Korean Shipbuilders work on eco-friendly ships
Hyundai Heavy Industries Co. and other major shipbuilders are working to improve ships' environmentally friendly power systems to win further deals despite stricter pollution regulations.
The International Maritime Organization ( IMO) has taken mandatory steps requiring carriers to run a fleet of vessels built to reduce pollution by more than 30 per cent by 2025 compared to 2008.
The IMO also aims to further reduce emissions by 40 per cent by 2030 and by 70 per cent by 2050.
The IMO lowered the sulfur limit on fuel content from 3.5 per cent to 0.5 per cent from 1 January 2020.
In the atmosphere, sulfur oxides can lead to acid rain which hurts crops and forests and causes ocean acidification.
In March in Ulsan, 414 kilometers southeast of Seoul, Hyundai Heavy Industries and its holding company Korea Shipbuilding & Offshore Engineering Co. set up a center to construct ships powered by both liquefied natural gas ( LNG) engines and fuel cells by the late 2021.
In March 2019 Hyundai Heavy received the green light from DNV-GL, a Norwegian-German quality assurance and risk management firm, for the design of a crude carrier with the LNG-fuel cell-propelled engine system.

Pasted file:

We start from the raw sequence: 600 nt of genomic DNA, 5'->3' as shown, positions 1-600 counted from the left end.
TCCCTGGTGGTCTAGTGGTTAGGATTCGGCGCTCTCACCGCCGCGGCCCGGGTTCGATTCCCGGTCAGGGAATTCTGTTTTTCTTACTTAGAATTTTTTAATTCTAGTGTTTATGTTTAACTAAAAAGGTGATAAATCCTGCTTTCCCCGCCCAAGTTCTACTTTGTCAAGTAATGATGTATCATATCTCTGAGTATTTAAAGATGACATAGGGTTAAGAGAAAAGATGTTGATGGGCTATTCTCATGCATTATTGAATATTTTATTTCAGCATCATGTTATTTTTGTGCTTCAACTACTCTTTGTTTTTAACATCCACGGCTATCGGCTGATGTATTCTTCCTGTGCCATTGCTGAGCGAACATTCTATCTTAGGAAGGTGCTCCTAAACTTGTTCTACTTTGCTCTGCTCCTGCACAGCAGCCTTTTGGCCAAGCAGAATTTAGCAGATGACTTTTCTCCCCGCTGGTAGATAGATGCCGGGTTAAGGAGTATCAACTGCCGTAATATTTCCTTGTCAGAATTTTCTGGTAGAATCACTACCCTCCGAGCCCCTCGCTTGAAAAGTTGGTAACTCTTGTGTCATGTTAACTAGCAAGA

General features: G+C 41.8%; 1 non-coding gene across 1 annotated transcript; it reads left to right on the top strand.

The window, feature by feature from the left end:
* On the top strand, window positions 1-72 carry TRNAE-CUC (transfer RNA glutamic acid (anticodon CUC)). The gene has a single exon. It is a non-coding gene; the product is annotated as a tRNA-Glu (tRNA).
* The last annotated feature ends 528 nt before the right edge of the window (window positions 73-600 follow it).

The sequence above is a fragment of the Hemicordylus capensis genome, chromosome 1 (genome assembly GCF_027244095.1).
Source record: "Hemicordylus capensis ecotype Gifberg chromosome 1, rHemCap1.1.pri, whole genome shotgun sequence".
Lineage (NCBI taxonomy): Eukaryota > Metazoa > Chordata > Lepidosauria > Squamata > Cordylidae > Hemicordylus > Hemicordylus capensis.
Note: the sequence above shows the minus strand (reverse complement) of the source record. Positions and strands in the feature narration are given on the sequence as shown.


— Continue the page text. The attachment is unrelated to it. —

DNV-GL approval allows Hyundai Heavy to accept an order from purchasers for the ship with the device.
Samsung Heavy has signed an agreement with Bloom Energy and for the first time in the world has marketed solid oxide fuel cells (SOFCs). SOFCs are power conversion devices which produce electricity.
Push for eco-friendly ships by Hyundai Heavy has been trailed in by its smaller rival Samsung Heavy Industries Co. and Daewoo Shipbuilding & Marine Engineering Co.
Another leading shipbuilder, Daewoo Shipbuilding, has begun designing a lithium-ion energy storage system, another environmentally sustainable ship power source.
Daewoo Shipbuilding signed an agreement with armored vehicle manufacturer Hanwha Defense in February to improve the lithium-ion energy storage system that helps minimize greenhouse gas emissions and save ship fuel.
Maritime Business World